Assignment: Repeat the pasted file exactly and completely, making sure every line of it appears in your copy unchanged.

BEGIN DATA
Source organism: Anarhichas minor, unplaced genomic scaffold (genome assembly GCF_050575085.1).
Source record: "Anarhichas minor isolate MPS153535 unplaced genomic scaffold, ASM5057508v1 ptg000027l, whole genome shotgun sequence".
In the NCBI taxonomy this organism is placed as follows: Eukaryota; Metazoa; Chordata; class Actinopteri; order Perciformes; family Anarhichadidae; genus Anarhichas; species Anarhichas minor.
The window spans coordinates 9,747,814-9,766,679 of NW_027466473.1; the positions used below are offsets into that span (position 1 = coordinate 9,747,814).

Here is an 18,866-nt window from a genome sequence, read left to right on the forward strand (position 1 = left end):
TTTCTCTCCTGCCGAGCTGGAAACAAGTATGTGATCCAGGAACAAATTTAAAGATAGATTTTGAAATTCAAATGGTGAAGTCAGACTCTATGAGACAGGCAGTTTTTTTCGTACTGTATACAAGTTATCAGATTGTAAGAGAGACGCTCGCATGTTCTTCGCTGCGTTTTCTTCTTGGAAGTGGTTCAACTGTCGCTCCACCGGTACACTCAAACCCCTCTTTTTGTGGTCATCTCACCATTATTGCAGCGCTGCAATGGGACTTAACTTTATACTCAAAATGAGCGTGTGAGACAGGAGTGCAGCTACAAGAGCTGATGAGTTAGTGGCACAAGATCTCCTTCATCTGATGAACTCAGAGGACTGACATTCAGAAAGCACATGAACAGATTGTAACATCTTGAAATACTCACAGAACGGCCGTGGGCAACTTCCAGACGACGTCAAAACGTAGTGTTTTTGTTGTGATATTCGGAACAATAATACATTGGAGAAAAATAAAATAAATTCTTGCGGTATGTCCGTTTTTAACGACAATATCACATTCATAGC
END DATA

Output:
Source organism: Anarhichas minor, unplaced genomic scaffold (genome assembly GCF_050575085.1).
Source record: "Anarhichas minor isolate MPS153535 unplaced genomic scaffold, ASM5057508v1 ptg000027l, whole genome shotgun sequence".
In the NCBI taxonomy this organism is placed as follows: Eukaryota; Metazoa; Chordata; class Actinopteri; order Perciformes; family Anarhichadidae; genus Anarhichas; species Anarhichas minor.
The window spans coordinates 9,747,814-9,766,679 of NW_027466473.1; the positions used below are offsets into that span (position 1 = coordinate 9,747,814).

Here is an 18,866-nt window from a genome sequence, read left to right on the forward strand (position 1 = left end):
TTTCTCTCCTGCCGAGCTGGAAACAAGTATGTGATCCAGGAACAAATTTAAAGATAGATTTTGAAATTCAAATGGTGAAGTCAGACTCTATGAGACAGGCAGTTTTTTTCGTACTGTATACAAGTTATCAGATTGTAAGAGAGACGCTCGCATGTTCTTCGCTGCGTTTTCTTCTTGGAAGTGGTTCAACTGTCGCTCCACCGGTACACTCAAACCCCTCTTTTTGTGGTCATCTCACCATTATTGCAGCGCTGCAATGGGACTTAACTTTATACTCAAAATGAGCGTGTGAGACAGGAGTGCAGCTACAAGAGCTGATGAGTTAGTGGCACAAGATCTCCTTCATCTGATGAACTCAGAGGACTGACATTCAGAAAGCACATGAACAGATTGTAACATCTTGAAATACTCACAGAACGGCCGTGGGCAACTTCCAGACGACGTCAAAACGTAGTGTTTTTGTTGTGATATTCGGAACAATAATACATTGGAGAAAAATAAAATAAATTCTTGCGGTATGTCCGTTTTTAACGACAATATCACATTCATAGC